The International Renewable Energy Agency (IRENA) has released a new report that suggests G7 members could lead the way in the deployment of low-carbon and environmentally friendly hydrogen. Overall, the G7 nations’ hydrogen consumption may increase by four to seven times by 2050. Accelerating Hydrogen Deployment in G7: Recommendations for the Hydrogen Action Pact, a report released today at the UN Climate Change Conference COP27 in Sharm El-Sheikh, highlights some of the most advantageous circumstances, including access to capital, the presence of heavy industry, the availability of renewable sources, the existence of local green hydrogen industries, and technical know-how in G7 countries.
Green hydrogen will need to be extensively deployed in order for the G7 to fulfill its pledge to achieve net zero emissions by 2050. The decarbonization of end uses and challenging industries like chemical production, steel production, long-haul aviation, and shipping is also prioritized by this. Green hydrogen has become a desirable, if not the only decarbonization option, due to the consistently low costs of renewable energy. “G7 has a significant economic footprint, accounting for 30% of global energy demand,” said Francesco La Camera, director-general of IRENA. It can be a pioneer and set the parameters for a future hydrogen market in line with the Hydrogen Action Pact through coordinated action and focused collaboration. In order for opportunities and best practices to be replicated globally, he continued, policymakers must also demonstrate leadership by sharing their knowledge, resources, and policy expertise with the international community. The emerging hydrogen market has the potential to be more inclusive with international cooperation, opening up opportunities for both developed and developing nations. To reassure investors and business, it is necessary to publicly state one’s intentions.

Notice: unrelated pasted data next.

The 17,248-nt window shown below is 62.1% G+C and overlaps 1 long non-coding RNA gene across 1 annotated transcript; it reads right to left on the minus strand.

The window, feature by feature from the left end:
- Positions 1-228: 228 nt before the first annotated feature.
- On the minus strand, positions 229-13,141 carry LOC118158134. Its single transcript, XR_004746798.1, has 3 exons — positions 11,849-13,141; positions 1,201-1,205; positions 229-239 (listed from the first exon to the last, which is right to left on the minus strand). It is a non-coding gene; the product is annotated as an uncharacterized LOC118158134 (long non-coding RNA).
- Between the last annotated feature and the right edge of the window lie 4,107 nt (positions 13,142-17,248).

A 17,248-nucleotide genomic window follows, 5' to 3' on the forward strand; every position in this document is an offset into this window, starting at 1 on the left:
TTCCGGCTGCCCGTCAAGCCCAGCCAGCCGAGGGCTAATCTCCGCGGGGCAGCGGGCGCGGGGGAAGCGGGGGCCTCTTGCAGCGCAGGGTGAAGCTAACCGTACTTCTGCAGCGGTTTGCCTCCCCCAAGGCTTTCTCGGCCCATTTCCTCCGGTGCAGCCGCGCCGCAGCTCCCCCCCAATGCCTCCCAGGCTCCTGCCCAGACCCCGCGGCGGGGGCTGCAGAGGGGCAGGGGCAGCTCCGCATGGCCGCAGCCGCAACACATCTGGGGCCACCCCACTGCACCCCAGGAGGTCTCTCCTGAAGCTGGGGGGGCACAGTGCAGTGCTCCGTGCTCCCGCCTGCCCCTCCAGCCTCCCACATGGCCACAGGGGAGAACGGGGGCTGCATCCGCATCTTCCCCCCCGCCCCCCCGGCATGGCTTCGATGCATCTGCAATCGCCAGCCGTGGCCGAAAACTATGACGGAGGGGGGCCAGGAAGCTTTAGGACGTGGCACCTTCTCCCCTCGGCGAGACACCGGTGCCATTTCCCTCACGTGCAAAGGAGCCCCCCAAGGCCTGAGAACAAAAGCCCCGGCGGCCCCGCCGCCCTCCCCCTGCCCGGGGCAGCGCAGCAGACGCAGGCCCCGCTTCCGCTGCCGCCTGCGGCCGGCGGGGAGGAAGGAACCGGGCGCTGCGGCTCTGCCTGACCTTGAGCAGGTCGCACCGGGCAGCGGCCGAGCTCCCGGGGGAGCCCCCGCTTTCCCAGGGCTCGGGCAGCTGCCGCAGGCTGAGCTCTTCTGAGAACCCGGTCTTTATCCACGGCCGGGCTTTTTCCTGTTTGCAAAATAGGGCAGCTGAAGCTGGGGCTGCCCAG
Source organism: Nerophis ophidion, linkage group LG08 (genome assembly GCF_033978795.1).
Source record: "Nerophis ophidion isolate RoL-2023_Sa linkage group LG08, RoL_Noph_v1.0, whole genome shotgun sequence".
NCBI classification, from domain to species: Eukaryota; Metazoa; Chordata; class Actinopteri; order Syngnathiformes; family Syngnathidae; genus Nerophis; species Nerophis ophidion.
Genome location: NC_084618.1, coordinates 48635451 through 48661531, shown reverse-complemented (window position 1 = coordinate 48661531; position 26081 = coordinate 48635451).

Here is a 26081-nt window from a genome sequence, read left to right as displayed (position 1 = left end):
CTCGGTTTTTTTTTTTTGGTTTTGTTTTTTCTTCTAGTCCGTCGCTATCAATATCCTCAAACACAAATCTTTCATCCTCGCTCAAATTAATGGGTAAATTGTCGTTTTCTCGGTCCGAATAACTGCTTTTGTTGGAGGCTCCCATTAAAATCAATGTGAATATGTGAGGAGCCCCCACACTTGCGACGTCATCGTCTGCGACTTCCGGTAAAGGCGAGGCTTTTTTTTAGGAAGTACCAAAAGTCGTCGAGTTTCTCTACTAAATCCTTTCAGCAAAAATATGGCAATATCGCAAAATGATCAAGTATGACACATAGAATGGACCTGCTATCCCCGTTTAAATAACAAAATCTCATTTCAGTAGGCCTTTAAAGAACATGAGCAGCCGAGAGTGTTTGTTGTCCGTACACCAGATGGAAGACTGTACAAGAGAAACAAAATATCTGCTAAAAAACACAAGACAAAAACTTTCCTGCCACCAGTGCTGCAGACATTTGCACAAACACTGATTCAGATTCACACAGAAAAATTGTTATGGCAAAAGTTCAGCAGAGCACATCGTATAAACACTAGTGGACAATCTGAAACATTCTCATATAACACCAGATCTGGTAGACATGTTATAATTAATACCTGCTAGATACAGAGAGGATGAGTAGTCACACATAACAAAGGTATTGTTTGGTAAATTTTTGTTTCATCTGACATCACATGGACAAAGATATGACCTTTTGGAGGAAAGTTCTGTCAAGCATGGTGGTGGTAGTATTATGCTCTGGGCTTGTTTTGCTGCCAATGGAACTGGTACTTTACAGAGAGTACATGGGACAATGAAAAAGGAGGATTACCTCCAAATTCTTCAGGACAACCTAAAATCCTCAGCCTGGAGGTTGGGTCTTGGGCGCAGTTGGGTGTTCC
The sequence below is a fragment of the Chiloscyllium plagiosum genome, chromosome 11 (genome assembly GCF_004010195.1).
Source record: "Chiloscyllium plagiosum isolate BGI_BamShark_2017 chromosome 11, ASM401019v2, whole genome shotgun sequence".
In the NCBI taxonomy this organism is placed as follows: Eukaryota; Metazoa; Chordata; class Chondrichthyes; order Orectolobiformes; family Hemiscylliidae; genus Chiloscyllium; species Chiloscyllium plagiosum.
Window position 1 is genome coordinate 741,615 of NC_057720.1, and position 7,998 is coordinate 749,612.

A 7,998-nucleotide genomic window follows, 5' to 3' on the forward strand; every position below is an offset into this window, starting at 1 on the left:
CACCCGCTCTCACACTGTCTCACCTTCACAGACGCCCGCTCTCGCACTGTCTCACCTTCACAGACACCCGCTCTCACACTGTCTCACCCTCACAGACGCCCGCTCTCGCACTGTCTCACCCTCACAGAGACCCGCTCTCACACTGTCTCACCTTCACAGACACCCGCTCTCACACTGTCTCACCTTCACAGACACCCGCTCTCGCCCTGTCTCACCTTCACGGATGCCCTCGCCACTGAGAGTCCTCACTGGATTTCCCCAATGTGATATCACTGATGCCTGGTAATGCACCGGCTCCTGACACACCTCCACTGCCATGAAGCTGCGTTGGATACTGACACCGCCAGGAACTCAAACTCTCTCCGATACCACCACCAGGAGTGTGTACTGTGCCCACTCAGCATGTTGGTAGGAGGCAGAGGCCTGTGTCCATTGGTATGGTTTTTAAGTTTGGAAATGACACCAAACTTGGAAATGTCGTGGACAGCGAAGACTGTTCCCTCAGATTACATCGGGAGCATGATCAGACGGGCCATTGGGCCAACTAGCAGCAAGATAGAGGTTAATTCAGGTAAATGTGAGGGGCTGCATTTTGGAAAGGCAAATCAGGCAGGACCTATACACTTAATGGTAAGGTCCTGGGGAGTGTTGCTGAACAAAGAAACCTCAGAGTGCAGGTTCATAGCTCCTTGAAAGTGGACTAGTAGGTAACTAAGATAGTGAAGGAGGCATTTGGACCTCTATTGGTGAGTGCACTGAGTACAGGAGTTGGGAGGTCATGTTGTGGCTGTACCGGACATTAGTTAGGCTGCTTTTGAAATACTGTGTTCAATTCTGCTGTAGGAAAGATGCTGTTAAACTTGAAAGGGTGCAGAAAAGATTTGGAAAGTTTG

The new report urges a G7 framework to coordinate policy making and make firm commitments to harmonize hydrogen standards and certification, share lessons learned from early implementation, balance the emphasis on supply with demand creation, promote hydrogen uptake in industrial applications, and engage in more targeted collaboration with industry stakeholders and civil society. The combined hydrogen demand for G7 members was about 24.2 million tonnes of hydrogen in 2020, primarily from fossil fuels, despite the fact that the G7 has the potential to consume about 28% of the world’s hydrogen. The G7’s top consumer was the United States, who was closely followed by the European Union. G7 members accounted for 50% of the 65 000 hydrogen patents that were filed globally between 2010 and 2020, with two-thirds coming from Japan. The German government and the European Union as a whole, building on their industrial advancement, want to become technology exporters. The majority of electrolyser manufacturers—roughly 50%—were located in Europe by the end of 2021.